2. A teenage organisation would see the majority of investment shift from the complex to the complicated domain as it seeks to scale and exploit its knowledge of customer’s needs.
  3. A mature organisation would have a portfolio dominated by investments in the complicated domain with a healthy slice of investment in the complex domain providing knowledge for the next generation of investments in the complicated domain. These investments in the complex domain allow the organisation to better understand customer needs as they evolve. Although an organisation should have a portfolio where the majority of investment is in the complicated (and obvious) domain, a portfolio with no investments in the complex domain will probably lead to the organisation losing touch with its customers and driving off the cliff.

Investments in the chaotic and obvious domains will normally be significantly smaller than investments in the complex and complicated domains. In times of crisis, investments in the chaotic and obvious domain may dominate.

  1. When the company loses touch with customer needs, investments in the chaotic domain may dominate. In such situations, normally heralded by a significant increase in churn, the organisation will be forced to focus a disproportionate amount of investment into addressing the issue. In this situation, the portfolio will naturally shift back to a healthy balance.
  2. In times of crisis, when the industry is forced to change by regulators, investments in the obvious domain may dominate. The Chief Product Owner (CPO) must ensure that the portfolio returns to a healthy balance and “crisis investment” does not dominate beyond the crisis. Managers responsible for Investments in the obvious domain tend to have a “Just Do IT” / command and control attitude. These managers “know what is needed” and do have regard for those who want to understand customer needs. The CPO should ensure that valuable people who research and understand customers are not lost during the crisis. These kind of managers find it hard to give up the significant resources at their command after the crisis, and the transition back to a balanced portfolio will require strong leadership.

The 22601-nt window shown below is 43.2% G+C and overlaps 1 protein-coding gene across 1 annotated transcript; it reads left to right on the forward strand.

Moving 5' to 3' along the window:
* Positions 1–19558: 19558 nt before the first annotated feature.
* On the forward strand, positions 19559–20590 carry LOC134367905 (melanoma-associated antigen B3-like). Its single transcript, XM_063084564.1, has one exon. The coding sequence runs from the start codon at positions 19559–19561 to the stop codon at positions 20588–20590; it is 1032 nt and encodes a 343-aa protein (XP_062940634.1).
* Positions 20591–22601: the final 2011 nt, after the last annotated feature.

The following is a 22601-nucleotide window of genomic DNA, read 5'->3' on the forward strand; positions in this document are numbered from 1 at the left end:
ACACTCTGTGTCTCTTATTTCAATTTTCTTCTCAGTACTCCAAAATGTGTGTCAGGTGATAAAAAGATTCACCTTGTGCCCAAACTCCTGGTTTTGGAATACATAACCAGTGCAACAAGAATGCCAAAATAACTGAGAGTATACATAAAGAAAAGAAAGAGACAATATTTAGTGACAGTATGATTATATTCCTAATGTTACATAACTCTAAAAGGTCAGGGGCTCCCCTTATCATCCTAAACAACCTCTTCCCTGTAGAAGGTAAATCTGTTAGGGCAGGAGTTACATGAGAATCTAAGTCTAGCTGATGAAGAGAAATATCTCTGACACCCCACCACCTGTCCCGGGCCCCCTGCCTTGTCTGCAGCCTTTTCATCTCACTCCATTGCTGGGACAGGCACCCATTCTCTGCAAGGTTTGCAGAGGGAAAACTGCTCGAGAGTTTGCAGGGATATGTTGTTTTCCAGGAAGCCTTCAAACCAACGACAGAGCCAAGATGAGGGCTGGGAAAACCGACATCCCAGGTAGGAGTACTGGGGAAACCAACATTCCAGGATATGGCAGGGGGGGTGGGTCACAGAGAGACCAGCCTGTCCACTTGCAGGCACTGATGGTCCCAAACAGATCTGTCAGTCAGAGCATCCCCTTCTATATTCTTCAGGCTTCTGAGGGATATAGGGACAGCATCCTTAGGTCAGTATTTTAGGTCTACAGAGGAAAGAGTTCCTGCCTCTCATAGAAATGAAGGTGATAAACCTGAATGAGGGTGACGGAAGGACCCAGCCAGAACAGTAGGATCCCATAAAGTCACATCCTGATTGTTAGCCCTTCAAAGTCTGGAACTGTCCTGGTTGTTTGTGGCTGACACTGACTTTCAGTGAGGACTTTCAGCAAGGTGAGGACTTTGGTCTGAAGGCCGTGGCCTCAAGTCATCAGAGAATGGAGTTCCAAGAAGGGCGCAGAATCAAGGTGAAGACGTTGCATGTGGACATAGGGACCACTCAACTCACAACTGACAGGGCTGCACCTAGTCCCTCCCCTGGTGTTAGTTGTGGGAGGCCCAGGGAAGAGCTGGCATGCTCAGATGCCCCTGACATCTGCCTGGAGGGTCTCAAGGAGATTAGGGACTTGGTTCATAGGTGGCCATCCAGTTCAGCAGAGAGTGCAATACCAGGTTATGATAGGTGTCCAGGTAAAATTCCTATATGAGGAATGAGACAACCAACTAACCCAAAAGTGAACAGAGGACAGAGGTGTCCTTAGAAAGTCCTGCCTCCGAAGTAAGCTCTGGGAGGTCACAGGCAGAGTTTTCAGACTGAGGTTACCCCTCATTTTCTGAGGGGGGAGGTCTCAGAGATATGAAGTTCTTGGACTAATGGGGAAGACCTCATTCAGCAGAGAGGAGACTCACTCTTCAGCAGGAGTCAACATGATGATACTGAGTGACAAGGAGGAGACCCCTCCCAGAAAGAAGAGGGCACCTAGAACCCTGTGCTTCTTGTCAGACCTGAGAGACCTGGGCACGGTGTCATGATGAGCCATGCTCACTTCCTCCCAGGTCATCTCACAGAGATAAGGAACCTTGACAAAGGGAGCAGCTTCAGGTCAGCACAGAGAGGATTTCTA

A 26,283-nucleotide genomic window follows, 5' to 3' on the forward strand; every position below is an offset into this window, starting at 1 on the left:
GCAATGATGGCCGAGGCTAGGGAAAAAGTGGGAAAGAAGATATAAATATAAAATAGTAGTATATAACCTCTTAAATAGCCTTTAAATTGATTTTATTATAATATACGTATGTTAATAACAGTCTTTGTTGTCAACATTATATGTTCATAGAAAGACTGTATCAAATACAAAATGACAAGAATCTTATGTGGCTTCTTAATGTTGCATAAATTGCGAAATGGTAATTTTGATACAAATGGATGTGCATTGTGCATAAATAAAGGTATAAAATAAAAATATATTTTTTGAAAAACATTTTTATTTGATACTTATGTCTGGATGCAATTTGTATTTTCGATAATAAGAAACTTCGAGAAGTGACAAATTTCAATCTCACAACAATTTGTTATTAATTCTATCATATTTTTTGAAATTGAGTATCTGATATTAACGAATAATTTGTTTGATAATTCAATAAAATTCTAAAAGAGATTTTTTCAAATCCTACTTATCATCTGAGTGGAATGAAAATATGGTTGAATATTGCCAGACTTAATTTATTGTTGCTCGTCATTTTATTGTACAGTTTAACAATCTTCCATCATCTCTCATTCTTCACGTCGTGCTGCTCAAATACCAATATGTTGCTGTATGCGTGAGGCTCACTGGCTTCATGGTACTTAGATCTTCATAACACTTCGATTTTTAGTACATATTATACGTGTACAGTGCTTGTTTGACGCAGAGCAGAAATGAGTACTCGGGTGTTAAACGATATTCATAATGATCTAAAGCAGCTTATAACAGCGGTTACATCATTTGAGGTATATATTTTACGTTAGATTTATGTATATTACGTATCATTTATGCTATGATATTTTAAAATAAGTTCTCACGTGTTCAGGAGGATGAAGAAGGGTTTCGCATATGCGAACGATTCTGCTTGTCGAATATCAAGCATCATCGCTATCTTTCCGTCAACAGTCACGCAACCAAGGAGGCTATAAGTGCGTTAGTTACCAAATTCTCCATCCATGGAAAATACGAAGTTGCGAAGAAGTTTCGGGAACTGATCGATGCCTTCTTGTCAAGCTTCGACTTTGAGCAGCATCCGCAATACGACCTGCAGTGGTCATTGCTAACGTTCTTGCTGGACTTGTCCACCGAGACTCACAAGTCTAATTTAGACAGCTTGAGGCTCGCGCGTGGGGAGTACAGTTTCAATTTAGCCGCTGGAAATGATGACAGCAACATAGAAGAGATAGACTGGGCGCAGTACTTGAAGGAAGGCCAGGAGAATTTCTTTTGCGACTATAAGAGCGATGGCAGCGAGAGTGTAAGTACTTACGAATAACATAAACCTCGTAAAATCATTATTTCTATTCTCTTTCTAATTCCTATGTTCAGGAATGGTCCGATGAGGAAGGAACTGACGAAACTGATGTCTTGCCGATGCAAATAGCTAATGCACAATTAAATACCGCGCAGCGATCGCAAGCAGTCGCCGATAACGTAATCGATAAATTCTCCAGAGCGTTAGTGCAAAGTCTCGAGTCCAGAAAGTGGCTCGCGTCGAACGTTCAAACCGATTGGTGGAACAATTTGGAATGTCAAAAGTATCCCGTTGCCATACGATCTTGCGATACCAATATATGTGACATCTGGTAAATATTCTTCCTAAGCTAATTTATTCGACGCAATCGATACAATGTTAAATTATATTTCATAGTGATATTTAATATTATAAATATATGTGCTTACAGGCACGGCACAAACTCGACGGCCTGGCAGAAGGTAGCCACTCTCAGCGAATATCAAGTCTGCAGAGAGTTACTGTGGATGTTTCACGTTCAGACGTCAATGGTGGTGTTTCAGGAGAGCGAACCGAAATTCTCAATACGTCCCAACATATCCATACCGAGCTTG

Investments are in the disorder domain when the product organisation may not agree on which domain some of the investments  are in.

  1. “Four corners contextualisation” can be used to better understand the investment and how it should be treated.

Automated Test Coverage as a goal is at best, misguided

Setting Automated Test Coverage as a goal is at best, misguided. Automated test coverage is useful as a strategy or as a diagnostic metric, however using it as a goal is idiotic and will lead to waste and the wrong behaviour.

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For any IT system, there are three options for testing:

  1. Automated tests
  2. Manual tests
  3. No tests

Lets pop the why stack on automated tests. Automated tests are faster and more reliable than manual tests. Automated and Manual tests are normally safer than no testing. So the reasons for automated tests are:

  • Reduced lead time.
  • Reduced variability in lead time.
  • Lower probability of a production incident.

Our goal should be to improve one of these metrics, normally reduce lead time. Lead time and automated test coverage are correlated. If you attempt to reduce lead time, one of the strategies you are likely to apply is to increase automated test coverage. As such automated test coverage is an excellent diagnostic metric to help the team identify ways to reduce their lead time.